Extra-Auditory Adventures: Rum Music For March By Russell Cuzner
, March 15th, 2017 11:33
An officious and unwanted audit leads the Rum Music Library to finally articulate a clear and honest policy behind the magical sounds it seeks. Russell Cuzner lists potent sonic spells in the form of the latest releases from Unicazürn, Dave Phillips, Olivia Block, Mira Calix and Daniel Menche
Tight lips and furrowed brows are currently worn like a uniform here at the Rum Music Library as the spectre of our annual audit is nigh. The fear, anxiety and self-doubt among staff is rising, inspired by the prospect of another inquisition from poker-faced, grey-suited auditors, as we anticipate their demands for evidence of consistent processes that just do not exist.
In previous years, hastily hatched memos filled with complex flow diagrams have been circulated to try and steer everyone onto the same page in pitiful attempts to feign an objective method in the aural madness of our listening choices. But, although the music we acquire can be loosely described by acknowledging what it is not (eg. idiomatic, notate-able, traditional or familiar), the process of listening to it seems to take us into purely subjective realms. Despite frantic thumbing of volumes from Adorno, Cage, Nyman, Schafer or Schaeffer, colleagues have continued to fail in reverse-engineering verifiable frameworks out of their word-less, though heart-felt, idiosyncratic preferences.
The mighty Alan Moore once proclaimed "...that art, whether it be writing, music, sculpture, or any other form is literally magic... to achieve changes in consciousness." Such changes in consciousness cast off by the sonic spells covered here tend to strand us temporarily in unexplored inner spaces to form a series of extra-auditory adventures.
Yet any endeavours to understand the underlying basis of these unchartered states of mind always prove questionable. A common question we once liked to aim at those artists piquing our attention was whether they used any psychological insights in their compositions to strategically affect their listeners' experience. The consistent response was always clearly in the negative, qualified by a preference for avoiding over-analysis in their art. Like the anatomy of a joke, dissecting the sensations of sound to reveal a rationale of response risks losing its very vigour and its charm. It would seem the auditory is just not auditable.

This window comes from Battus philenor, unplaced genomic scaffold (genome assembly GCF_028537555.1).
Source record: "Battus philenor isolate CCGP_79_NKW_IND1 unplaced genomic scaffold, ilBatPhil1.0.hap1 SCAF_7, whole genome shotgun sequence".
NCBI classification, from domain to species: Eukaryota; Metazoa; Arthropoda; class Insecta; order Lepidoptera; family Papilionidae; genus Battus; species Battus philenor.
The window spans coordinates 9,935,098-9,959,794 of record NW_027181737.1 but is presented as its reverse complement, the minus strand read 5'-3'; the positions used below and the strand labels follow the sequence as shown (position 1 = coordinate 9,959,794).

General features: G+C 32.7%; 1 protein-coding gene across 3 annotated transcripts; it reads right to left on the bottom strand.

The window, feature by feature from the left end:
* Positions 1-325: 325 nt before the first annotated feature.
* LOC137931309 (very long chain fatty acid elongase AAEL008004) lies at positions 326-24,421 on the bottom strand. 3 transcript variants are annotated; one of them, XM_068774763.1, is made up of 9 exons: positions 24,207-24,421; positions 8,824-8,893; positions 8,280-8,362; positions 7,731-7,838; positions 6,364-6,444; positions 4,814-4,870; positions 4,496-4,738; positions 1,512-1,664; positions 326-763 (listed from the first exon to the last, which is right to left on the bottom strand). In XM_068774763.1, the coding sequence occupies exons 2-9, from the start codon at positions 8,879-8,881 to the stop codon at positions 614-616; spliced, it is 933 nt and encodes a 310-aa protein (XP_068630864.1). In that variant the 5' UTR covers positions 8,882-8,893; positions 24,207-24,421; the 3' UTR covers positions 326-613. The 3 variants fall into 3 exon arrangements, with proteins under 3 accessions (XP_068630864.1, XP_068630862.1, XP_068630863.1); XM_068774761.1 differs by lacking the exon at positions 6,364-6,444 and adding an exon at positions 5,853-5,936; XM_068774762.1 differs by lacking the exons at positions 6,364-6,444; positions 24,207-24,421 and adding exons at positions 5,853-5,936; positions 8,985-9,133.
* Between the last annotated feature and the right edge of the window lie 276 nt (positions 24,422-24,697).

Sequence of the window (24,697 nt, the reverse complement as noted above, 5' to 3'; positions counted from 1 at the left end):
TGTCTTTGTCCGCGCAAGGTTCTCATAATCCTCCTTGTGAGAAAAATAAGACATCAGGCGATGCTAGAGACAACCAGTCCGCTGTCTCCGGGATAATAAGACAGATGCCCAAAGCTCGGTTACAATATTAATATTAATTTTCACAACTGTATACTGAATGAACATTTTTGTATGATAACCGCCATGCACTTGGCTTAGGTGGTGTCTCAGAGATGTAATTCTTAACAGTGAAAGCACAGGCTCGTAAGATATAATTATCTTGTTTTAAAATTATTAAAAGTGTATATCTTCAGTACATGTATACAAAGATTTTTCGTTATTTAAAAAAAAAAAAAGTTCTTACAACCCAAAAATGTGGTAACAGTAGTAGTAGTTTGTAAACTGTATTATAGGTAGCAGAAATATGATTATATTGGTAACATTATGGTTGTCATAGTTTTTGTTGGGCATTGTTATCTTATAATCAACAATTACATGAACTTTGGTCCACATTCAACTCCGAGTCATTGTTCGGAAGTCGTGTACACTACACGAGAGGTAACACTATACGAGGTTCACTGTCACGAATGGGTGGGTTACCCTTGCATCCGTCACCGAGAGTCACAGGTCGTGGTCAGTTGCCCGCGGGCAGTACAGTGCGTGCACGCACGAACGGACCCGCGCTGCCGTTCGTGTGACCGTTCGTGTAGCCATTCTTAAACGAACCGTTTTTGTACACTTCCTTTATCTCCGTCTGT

So, to explain our ongoing quest for profound soundworks this time around, with Moore’s quote in mind, we have, for once, settled on auditioning an honest and simple three-step process:
1. We seek magic.
2. When found, we measure its strength and uniqueness.
3. Only the most novel and/or potent sorceries of sound are then placed in the Library’s collection.
Here are our latest acquisitions:
Unicazürn – Transpandorem
Unicazürn's are among the strongest of sonic spells. Their unrivalled transportive powers are conjured through a duality of the psychic abilities of improvisation and a studied studio craft. If their previous release, Omegapavilion, issued by The Tapeworm last Spring, took its listeners on a flight "from secret sewers to interstellar travel", then Transpandorem sets them adrift on unknown seas.
The ocean analogy is made explicit in the notes that announce the release, their first for Touch, where it suggests the tendency "toward rolling river dynamics and the open seas of synthesized sound" is due to the duo dwelling near bodies of water - David Knight on the Thames and Stephen Thrower on the Sussex coast.
Whether primed by foreknowledge of these associations or not, it would be hard to imagine anywhere other than an ocean as the sounds of 'Breathe The Snake' fill the room. Its apparent minimalism is deceptive as it casts an uncanny tidal rhythm out of phased layers of electronics. The form is so palpable as to be almost sculptural, although this doesn't stop a narrative from unfolding as traces of siren song flow over lapping electronics in constant flux.
More radiophonic than rhythmic, 'Pale Salt Seam' has small synth notes drip across the stereo field, gradually filling a sparkling pool into which we take a deep dive. Its delicate details wrap around our ears like sprays of air bubbles before Knight and Thrower bring us up to surface in a coastal cave filled with stars.